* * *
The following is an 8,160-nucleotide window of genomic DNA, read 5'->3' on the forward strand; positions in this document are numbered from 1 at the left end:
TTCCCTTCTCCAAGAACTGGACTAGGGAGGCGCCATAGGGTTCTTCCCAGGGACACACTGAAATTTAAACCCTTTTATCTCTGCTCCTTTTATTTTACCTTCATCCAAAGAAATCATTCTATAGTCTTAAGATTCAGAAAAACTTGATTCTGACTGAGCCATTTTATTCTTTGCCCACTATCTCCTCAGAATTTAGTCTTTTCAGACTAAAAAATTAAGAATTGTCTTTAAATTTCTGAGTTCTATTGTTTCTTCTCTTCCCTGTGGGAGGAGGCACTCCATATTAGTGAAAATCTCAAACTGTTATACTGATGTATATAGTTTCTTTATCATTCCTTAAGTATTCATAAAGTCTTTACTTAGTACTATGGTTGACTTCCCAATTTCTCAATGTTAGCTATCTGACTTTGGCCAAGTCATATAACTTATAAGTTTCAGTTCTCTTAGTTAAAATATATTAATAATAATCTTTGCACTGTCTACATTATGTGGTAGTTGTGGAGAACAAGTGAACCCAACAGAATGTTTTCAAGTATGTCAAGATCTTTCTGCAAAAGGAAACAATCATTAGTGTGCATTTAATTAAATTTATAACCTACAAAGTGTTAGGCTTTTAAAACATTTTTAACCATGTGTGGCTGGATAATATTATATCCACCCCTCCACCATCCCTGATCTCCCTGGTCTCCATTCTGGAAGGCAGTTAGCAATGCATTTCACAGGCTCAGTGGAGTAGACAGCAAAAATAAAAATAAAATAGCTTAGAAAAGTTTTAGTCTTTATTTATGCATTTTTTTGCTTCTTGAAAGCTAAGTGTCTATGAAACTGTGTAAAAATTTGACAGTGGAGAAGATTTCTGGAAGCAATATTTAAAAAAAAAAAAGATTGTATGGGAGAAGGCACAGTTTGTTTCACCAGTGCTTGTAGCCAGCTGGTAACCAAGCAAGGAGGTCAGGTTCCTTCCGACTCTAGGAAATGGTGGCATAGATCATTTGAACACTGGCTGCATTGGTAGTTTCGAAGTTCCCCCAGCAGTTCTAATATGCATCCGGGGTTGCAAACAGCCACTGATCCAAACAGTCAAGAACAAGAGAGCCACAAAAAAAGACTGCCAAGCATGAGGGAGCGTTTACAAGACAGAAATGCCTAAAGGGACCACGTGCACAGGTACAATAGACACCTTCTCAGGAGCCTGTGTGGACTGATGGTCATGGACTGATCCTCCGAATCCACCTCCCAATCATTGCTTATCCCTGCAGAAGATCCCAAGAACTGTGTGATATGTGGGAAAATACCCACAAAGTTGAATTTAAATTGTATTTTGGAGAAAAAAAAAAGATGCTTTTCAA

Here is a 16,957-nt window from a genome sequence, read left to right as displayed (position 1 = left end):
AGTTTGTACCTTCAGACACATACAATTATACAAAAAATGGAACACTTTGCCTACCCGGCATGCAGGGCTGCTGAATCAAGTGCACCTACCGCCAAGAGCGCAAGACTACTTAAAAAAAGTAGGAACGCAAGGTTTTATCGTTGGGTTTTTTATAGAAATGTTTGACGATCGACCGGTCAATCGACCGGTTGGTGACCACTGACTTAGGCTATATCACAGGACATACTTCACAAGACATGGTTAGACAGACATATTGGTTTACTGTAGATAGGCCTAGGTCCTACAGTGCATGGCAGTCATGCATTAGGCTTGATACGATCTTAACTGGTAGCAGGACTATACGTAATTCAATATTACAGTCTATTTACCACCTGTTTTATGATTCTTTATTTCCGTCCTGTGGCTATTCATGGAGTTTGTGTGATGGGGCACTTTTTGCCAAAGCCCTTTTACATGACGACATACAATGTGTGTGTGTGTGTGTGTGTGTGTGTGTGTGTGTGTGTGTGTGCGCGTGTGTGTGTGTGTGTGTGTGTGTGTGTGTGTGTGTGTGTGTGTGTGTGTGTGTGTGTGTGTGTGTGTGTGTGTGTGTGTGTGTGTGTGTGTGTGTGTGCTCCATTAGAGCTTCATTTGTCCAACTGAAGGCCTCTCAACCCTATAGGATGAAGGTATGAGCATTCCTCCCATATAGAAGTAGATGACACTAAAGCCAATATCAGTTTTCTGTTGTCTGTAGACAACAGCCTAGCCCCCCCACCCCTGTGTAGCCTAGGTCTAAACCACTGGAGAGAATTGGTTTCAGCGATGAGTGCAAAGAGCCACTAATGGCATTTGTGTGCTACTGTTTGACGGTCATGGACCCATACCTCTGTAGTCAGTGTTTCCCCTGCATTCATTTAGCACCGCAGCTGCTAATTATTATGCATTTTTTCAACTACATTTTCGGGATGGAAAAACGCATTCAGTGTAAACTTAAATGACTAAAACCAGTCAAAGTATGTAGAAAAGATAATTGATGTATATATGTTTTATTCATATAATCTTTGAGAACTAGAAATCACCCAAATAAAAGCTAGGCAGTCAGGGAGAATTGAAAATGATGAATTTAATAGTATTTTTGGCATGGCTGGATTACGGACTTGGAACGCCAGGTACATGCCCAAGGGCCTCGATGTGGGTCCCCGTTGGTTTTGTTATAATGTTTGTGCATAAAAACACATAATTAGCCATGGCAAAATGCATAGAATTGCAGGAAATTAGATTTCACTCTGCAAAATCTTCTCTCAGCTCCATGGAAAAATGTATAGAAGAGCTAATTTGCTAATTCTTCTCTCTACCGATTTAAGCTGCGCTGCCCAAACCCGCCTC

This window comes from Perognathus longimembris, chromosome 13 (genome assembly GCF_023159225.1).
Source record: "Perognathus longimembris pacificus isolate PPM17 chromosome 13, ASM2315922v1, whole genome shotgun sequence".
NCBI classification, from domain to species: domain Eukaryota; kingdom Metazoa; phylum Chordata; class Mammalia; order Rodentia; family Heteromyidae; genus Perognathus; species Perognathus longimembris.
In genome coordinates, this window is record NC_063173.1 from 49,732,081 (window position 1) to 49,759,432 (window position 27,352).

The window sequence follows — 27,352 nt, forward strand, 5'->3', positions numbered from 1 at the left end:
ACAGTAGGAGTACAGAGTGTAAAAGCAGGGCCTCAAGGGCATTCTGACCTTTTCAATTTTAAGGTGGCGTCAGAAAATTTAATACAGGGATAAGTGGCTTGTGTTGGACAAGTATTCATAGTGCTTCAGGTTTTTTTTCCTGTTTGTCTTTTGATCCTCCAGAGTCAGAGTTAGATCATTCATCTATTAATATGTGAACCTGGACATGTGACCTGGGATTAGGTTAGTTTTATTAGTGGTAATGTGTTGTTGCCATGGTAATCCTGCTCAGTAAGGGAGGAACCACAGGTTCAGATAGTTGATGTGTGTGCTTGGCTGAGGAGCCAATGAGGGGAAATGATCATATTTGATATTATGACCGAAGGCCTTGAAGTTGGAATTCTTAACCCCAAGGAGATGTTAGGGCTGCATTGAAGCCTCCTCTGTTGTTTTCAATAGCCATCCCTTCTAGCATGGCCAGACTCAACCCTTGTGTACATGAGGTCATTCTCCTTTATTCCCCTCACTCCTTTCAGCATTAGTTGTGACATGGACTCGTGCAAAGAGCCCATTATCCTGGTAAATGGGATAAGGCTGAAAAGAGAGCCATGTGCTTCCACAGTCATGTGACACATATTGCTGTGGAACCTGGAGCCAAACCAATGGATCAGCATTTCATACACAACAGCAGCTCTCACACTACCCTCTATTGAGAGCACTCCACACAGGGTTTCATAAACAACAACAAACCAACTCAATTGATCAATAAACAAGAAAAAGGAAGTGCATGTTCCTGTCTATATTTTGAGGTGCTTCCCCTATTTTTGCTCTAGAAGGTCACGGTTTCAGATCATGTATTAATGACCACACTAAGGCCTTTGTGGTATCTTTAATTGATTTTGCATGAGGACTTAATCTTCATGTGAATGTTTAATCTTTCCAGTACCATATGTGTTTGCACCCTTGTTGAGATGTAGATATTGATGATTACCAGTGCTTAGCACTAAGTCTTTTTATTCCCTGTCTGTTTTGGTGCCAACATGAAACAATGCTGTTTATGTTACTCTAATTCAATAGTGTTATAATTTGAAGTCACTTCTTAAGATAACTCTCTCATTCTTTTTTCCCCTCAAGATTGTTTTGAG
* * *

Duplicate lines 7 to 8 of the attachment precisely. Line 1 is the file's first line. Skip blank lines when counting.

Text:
NCBI classification, from domain to species: domain Eukaryota; kingdom Metazoa; phylum Chordata; class Mammalia; order Rodentia; family Heteromyidae; genus Perognathus; species Perognathus longimembris.
In genome coordinates, this window is record NC_063173.1 from 49,732,081 (window position 1) to 49,759,432 (window position 27,352).